Two hours after the advance began three of the Regiment’s objectives had been secured and the burden of attack had theoretically moved to the Americans. Yet the American commander, Col. A. Worrell Roffe, seemed hesitant. Of the expected American battalions were in the area only one was moving forward and this was behind a screen of recon vehicles. This is when KG Foelkersam was unleashed. The Kampfgruppe, comprising some 40 PzIVs a company of grenadiers in half tracks and various recon elements, arrived to the American right flank.

Advancing in a deep flanking movement KG Foelkersam was to move rapidly into the American rear, over running American infantry in the open and generally bypassing those in woods. The arrival of the Kampfgruppe caused chaotic scenes on the American right flank as the panzers advanced. However, the friction of combat slowed the advance. Some platoons became bogged down in firefights with enemy infantry while others pushed forward into the enemy rear areas. American armour near the Franvielle Ridge were now ordered to the right to halt the rampaging panzers. Further, a third American infantry battalion was moved from reserve to form a hasty blocking force. KG Foelkersam was now engaged with, or soon would be, elements of three battalions.

To reinforce the attack Kirchner ordered his other formations forward.

Above, American armour are ordered to the right flank. The column is led by several 76mm Sherman Jumbos which halted the Panzers, yet were themselves unwilling to advance.

On the German left the dismounted grenadiers of KG Coblenz, supported by Stugs advanced to provide direct support. While some progress was made the battalion was to suffer heavy casualties by artillery fires by 155mm artillery. Before the attack could effectively support the Panzers of KG Foelkersam the grenadiers were forced to retire. At the same time, facing heavy opposition KG Foelkersam refocused its efforts. Manoeuvring, it disengaged from combat with American Shermans, the under strength 737th Tank Battalion which contained several Jumbo Shermans, deployed on tanks Franvielle Ridge to destroying elements of the American infantry on the extreme left. Unfortunately lacking artillery and only limited infantry this was a difficult task.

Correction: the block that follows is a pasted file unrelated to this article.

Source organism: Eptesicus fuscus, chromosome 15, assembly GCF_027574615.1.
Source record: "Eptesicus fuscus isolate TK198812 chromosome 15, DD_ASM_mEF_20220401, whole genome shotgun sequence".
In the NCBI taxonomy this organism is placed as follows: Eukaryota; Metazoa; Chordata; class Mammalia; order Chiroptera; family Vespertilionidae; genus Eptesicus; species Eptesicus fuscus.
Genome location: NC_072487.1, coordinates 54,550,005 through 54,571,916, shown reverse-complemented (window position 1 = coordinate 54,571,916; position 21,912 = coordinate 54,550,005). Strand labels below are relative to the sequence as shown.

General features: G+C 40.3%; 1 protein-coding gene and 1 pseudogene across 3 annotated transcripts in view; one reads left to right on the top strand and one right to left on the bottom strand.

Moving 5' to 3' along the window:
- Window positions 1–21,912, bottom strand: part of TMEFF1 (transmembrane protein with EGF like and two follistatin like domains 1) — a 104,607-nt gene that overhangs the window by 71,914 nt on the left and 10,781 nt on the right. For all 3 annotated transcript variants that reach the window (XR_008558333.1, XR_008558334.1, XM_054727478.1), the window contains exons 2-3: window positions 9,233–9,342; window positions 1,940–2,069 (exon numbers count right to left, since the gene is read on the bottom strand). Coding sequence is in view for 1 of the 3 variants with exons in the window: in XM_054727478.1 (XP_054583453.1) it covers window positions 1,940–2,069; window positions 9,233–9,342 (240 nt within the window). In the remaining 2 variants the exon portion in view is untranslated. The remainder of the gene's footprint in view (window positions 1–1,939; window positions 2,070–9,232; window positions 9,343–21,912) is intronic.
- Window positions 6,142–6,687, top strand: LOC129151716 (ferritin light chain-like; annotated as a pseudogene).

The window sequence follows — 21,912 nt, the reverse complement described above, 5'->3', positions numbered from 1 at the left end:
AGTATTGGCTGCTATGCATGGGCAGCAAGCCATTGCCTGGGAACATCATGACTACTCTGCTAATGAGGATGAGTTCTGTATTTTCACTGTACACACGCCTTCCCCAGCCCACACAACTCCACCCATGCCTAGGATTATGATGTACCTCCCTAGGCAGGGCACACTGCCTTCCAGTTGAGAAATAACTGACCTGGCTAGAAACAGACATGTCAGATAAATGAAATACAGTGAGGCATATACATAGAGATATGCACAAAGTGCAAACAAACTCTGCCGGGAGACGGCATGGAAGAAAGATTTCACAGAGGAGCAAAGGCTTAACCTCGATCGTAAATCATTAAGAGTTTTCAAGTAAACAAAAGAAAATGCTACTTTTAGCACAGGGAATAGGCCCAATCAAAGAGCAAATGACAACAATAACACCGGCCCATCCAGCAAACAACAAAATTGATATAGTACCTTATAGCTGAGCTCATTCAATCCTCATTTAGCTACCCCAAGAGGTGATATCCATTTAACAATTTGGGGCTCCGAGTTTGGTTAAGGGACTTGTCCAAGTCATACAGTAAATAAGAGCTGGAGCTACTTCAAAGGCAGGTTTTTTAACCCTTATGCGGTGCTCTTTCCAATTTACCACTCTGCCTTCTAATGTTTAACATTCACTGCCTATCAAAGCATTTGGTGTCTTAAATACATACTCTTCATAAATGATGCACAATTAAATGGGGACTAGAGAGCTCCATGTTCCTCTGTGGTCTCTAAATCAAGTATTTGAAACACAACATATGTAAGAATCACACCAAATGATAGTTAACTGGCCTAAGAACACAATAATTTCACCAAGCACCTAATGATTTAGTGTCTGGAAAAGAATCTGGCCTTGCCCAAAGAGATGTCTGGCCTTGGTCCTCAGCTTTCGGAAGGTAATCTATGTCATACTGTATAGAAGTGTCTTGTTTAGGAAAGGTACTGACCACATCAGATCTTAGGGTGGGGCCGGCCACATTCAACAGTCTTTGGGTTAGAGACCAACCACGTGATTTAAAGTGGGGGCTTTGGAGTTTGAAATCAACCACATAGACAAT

On the German right KG Richter also advanced. Sweeping wide it advanced on the Franvielle Ridge from the American left. In this movement several grenadier platoons were subjected to American artillery strikes causing heavy casualties.

A member of the Jadgpanzer company describes the action. “We bypassed the woods and pressed on…Suddenly we saw movement ahead. The Panzers angled to the left and one fired its main armament…The artillery fire became stronger. Then there was a new tone in the explosions – a harder, drier whipcrack. Two shells exploded in front of our tank…A tank was knocked out in front of us…It was almost a relief when we were hit ourselves…When the smoke cleared I saw that my hatch was gone.”

Despite the artillery fire, and direct fire of American tank destroyers, advanced elements of the Kampfgruppe were soon within 700 yards of the Franvielle Ridge, as shown below. Again the Germans had flanked the American positions.

As a result the American commander was again forced to react, switching his armour from his right to the left and organising a scratch company to provide protection for divisional mortars that were at risk of being overrun. Prisoners later indicated this attack caused great concern to the Americans.

Alas, darkness had once again intervened as both commanders accepted a stalemate existed. Yet again 11th Panzer had failed to gain the significant breakthrough desired.

The scenario was an “Advance to Contact” developed using the Scenario Generation System. American forces, commanded by Jim, comprised 650 points with one battalion deployed on table. The Germans, commanded by myself, comprised a 650 point force reinforced by a free 50 point Option A. At the end of play the result was a 6-6 draw. The Americans held two objectives and had forced one German battalion to test morale. The Germans held three objectives but had caused no American battalions to test morale. No objectives were contested.